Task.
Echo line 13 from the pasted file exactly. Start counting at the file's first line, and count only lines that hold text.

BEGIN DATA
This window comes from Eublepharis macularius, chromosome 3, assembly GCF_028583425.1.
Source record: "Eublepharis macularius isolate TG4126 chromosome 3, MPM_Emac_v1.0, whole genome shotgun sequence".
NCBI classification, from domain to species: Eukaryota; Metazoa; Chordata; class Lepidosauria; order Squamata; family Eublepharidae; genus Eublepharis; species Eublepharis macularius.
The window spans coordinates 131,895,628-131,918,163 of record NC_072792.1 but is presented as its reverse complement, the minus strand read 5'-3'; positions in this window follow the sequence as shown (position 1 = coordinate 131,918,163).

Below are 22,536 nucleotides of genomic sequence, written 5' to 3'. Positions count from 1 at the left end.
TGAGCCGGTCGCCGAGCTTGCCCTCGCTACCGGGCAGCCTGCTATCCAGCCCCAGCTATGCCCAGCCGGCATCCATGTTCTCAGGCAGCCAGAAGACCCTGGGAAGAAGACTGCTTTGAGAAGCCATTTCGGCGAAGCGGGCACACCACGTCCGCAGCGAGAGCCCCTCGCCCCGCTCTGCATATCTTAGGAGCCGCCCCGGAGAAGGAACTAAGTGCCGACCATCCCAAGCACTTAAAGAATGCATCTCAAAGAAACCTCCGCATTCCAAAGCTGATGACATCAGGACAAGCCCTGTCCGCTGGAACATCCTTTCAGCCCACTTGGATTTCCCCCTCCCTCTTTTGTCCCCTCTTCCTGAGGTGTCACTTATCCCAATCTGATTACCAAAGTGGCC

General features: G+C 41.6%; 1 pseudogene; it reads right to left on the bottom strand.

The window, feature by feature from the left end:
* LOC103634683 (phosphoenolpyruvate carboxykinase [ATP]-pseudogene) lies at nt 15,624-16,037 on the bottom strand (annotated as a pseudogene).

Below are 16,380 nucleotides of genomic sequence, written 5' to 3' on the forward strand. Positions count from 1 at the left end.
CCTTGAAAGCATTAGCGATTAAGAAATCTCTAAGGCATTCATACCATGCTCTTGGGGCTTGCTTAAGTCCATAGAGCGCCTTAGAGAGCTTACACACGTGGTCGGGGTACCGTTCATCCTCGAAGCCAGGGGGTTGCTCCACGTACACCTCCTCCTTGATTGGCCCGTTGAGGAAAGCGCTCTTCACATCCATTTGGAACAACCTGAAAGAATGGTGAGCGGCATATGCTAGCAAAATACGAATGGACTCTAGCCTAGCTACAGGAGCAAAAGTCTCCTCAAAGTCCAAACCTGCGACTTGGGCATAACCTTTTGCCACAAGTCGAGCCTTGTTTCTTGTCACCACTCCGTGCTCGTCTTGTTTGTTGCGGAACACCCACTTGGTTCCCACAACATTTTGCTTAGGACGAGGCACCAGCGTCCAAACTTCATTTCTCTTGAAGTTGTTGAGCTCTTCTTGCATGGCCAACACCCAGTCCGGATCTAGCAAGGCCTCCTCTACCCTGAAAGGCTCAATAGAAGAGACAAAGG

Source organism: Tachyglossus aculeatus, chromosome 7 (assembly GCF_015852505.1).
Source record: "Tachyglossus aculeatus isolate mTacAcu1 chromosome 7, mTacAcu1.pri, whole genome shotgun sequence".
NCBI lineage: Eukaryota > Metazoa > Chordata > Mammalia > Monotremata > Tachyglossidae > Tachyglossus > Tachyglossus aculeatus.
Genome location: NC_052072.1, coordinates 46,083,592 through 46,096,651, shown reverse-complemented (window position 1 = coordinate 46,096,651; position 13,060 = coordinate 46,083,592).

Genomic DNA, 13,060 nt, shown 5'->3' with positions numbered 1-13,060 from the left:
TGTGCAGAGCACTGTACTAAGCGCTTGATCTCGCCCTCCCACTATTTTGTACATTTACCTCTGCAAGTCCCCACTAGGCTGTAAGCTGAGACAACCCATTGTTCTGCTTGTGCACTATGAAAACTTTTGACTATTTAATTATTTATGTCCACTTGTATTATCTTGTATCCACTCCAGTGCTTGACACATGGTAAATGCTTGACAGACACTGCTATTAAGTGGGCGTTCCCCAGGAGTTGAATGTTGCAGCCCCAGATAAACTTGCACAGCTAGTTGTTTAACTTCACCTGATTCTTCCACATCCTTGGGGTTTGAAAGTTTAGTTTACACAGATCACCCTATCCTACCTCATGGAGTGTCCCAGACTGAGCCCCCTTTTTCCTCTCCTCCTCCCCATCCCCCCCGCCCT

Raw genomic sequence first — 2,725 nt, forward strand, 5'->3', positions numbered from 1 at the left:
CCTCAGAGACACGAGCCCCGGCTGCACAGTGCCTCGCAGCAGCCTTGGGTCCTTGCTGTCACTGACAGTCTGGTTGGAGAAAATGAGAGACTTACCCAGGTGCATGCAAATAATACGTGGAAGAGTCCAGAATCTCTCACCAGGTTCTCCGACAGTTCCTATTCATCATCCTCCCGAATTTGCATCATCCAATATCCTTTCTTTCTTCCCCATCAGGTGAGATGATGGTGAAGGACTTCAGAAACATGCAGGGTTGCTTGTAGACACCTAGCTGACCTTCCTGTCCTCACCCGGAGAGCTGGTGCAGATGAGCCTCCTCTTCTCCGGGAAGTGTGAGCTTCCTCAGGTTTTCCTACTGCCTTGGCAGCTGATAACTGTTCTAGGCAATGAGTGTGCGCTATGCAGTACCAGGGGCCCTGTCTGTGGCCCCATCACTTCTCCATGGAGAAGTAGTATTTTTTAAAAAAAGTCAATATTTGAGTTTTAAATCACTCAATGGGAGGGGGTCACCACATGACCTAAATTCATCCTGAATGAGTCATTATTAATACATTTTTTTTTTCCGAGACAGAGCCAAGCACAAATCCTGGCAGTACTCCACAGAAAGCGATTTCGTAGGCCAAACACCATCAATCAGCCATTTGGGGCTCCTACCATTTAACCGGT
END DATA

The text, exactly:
Source record: "Tachyglossus aculeatus isolate mTacAcu1 chromosome 7, mTacAcu1.pri, whole genome shotgun sequence".